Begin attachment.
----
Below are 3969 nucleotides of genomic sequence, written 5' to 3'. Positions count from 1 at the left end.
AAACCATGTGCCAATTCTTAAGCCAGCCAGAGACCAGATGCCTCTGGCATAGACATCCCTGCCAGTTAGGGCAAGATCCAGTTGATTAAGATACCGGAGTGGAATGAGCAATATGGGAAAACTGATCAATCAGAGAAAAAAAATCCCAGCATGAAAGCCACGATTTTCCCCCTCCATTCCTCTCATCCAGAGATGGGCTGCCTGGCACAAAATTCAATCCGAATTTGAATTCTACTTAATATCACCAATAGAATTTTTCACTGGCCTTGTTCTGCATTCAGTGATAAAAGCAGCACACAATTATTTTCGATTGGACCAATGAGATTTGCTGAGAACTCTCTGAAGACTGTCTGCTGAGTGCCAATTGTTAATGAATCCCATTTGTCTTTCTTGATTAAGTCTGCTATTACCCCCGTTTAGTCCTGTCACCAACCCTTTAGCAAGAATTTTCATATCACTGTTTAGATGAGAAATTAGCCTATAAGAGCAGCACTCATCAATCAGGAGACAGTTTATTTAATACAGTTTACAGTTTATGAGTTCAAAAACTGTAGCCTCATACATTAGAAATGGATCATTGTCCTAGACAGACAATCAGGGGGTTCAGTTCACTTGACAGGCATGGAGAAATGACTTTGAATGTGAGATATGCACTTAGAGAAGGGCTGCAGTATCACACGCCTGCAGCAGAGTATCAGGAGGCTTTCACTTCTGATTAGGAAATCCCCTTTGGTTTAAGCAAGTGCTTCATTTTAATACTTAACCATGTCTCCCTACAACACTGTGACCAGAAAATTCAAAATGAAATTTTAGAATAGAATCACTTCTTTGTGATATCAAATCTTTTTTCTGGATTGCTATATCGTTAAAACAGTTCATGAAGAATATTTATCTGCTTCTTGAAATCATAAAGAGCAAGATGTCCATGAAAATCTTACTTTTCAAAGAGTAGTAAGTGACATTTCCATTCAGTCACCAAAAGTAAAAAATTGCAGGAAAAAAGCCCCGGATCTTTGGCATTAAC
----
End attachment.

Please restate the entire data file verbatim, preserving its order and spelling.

Below are 3969 nucleotides of genomic sequence, written 5' to 3'. Positions count from 1 at the left end.
AAACCATGTGCCAATTCTTAAGCCAGCCAGAGACCAGATGCCTCTGGCATAGACATCCCTGCCAGTTAGGGCAAGATCCAGTTGATTAAGATACCGGAGTGGAATGAGCAATATGGGAAAACTGATCAATCAGAGAAAAAAAATCCCAGCATGAAAGCCACGATTTTCCCCCTCCATTCCTCTCATCCAGAGATGGGCTGCCTGGCACAAAATTCAATCCGAATTTGAATTCTACTTAATATCACCAATAGAATTTTTCACTGGCCTTGTTCTGCATTCAGTGATAAAAGCAGCACACAATTATTTTCGATTGGACCAATGAGATTTGCTGAGAACTCTCTGAAGACTGTCTGCTGAGTGCCAATTGTTAATGAATCCCATTTGTCTTTCTTGATTAAGTCTGCTATTACCCCCGTTTAGTCCTGTCACCAACCCTTTAGCAAGAATTTTCATATCACTGTTTAGATGAGAAATTAGCCTATAAGAGCAGCACTCATCAATCAGGAGACAGTTTATTTAATACAGTTTACAGTTTATGAGTTCAAAAACTGTAGCCTCATACATTAGAAATGGATCATTGTCCTAGACAGACAATCAGGGGGTTCAGTTCACTTGACAGGCATGGAGAAATGACTTTGAATGTGAGATATGCACTTAGAGAAGGGCTGCAGTATCACACGCCTGCAGCAGAGTATCAGGAGGCTTTCACTTCTGATTAGGAAATCCCCTTTGGTTTAAGCAAGTGCTTCATTTTAATACTTAACCATGTCTCCCTACAACACTGTGACCAGAAAATTCAAAATGAAATTTTAGAATAGAATCACTTCTTTGTGATATCAAATCTTTTTTCTGGATTGCTATATCGTTAAAACAGTTCATGAAGAATATTTATCTGCTTCTTGAAATCATAAAGAGCAAGATGTCCATGAAAATCTTACTTTTCAAAGAGTAGTAAGTGACATTTCCATTCAGTCACCAAAAGTAAAAAATTGCAGGAAAAAAGCCCCGGATCTTTGGCATTAAC